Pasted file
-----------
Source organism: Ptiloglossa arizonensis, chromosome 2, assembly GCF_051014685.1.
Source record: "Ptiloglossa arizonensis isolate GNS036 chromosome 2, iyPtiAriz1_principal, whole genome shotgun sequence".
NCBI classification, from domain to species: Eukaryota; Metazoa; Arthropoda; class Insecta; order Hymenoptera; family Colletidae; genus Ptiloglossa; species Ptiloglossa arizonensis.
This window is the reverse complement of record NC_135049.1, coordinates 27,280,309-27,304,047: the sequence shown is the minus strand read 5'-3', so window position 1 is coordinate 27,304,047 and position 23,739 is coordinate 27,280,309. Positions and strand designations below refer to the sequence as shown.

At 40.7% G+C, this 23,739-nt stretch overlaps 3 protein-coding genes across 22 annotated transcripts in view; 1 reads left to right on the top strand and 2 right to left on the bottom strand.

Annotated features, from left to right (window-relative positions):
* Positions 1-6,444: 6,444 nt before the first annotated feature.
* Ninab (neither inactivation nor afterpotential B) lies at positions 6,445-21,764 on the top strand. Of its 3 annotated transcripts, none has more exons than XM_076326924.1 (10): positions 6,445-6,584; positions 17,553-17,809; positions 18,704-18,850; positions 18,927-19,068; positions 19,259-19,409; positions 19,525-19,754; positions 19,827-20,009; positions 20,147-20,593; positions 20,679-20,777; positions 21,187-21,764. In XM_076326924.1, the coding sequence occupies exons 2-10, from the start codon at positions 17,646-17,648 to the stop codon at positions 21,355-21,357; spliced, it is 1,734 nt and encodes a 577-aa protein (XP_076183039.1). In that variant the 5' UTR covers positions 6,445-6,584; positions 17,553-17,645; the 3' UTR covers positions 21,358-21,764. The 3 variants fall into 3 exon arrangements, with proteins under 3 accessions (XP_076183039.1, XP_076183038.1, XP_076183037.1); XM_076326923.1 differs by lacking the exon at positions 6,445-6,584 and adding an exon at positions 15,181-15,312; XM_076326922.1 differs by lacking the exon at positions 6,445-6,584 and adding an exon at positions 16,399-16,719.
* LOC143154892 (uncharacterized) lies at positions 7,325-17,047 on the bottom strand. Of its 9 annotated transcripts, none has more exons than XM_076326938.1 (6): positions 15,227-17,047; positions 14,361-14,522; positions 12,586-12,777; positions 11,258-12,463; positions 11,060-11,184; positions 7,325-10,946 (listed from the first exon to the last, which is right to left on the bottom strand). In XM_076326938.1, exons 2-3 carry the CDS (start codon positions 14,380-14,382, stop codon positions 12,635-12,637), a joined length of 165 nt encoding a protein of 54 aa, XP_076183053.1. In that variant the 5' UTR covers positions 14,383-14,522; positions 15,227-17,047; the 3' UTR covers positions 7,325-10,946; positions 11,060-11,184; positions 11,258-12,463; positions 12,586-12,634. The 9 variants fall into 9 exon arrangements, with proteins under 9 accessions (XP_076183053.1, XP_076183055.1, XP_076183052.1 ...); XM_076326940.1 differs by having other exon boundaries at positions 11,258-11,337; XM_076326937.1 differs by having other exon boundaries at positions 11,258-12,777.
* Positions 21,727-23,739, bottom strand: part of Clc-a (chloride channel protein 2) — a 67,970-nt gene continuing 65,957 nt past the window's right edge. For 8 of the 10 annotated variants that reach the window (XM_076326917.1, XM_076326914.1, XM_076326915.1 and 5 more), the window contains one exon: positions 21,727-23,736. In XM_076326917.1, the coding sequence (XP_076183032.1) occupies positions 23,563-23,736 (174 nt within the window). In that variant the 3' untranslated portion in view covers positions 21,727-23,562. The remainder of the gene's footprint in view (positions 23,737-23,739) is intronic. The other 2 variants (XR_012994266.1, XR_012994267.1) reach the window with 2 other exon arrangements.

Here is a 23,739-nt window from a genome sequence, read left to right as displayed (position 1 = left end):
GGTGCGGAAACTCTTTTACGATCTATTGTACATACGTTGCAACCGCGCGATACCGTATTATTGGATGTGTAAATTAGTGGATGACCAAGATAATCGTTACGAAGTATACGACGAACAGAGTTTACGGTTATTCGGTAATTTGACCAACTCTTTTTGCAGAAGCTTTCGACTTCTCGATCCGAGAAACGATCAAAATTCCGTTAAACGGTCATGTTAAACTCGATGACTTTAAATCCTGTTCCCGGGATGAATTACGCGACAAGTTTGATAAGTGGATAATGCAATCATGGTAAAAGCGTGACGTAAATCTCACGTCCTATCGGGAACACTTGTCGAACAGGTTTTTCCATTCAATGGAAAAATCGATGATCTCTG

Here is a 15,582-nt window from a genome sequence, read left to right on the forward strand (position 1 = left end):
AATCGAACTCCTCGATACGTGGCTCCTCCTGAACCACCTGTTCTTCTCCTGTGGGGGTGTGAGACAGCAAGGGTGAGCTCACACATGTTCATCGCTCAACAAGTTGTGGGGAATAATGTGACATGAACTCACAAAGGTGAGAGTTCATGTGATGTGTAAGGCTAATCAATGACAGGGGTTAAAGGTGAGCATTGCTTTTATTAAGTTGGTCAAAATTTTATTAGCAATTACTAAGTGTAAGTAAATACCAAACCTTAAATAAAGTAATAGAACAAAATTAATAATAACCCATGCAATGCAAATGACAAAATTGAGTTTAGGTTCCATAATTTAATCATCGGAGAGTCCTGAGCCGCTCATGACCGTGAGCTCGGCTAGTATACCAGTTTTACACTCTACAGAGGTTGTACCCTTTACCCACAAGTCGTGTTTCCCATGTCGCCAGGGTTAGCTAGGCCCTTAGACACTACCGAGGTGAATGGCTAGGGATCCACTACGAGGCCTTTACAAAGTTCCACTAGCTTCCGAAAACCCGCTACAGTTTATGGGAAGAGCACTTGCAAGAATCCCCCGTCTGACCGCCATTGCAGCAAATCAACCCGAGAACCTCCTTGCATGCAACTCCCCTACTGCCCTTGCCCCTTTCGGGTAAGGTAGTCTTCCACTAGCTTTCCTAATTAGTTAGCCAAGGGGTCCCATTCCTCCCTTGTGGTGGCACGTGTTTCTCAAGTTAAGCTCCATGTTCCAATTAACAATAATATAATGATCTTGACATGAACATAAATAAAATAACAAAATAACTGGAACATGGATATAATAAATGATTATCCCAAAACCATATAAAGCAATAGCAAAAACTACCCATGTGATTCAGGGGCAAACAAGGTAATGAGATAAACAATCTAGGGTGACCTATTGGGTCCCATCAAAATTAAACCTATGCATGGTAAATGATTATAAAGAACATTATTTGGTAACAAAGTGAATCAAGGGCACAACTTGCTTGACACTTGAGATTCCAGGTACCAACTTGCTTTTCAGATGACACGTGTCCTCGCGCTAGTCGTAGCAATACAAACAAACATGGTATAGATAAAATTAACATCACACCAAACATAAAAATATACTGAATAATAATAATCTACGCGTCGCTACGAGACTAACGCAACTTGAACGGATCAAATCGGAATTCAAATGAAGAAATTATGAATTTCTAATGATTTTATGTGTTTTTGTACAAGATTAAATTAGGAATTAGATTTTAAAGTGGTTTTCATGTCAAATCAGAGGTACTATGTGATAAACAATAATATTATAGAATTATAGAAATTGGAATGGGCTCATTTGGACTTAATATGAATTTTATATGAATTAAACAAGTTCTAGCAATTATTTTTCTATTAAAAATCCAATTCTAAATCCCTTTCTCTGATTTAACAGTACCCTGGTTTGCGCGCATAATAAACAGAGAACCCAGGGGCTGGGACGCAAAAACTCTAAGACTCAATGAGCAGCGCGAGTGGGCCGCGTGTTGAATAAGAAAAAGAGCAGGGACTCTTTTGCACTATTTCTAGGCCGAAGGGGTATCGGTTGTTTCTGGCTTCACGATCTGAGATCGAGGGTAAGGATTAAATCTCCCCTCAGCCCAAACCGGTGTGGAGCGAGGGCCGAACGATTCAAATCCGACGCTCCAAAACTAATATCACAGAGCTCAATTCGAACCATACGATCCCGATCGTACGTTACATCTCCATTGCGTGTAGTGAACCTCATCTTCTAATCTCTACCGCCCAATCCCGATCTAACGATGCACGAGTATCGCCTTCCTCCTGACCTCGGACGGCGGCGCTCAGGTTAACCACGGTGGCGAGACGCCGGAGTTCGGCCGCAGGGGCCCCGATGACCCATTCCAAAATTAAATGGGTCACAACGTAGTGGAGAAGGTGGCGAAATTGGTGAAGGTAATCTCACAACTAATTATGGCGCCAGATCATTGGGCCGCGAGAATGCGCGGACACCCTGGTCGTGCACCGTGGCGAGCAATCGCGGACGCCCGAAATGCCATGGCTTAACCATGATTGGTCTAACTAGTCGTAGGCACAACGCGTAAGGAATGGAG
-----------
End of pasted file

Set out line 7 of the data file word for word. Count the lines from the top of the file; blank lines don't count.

* Positions 1-6,444: 6,444 nt before the first annotated feature.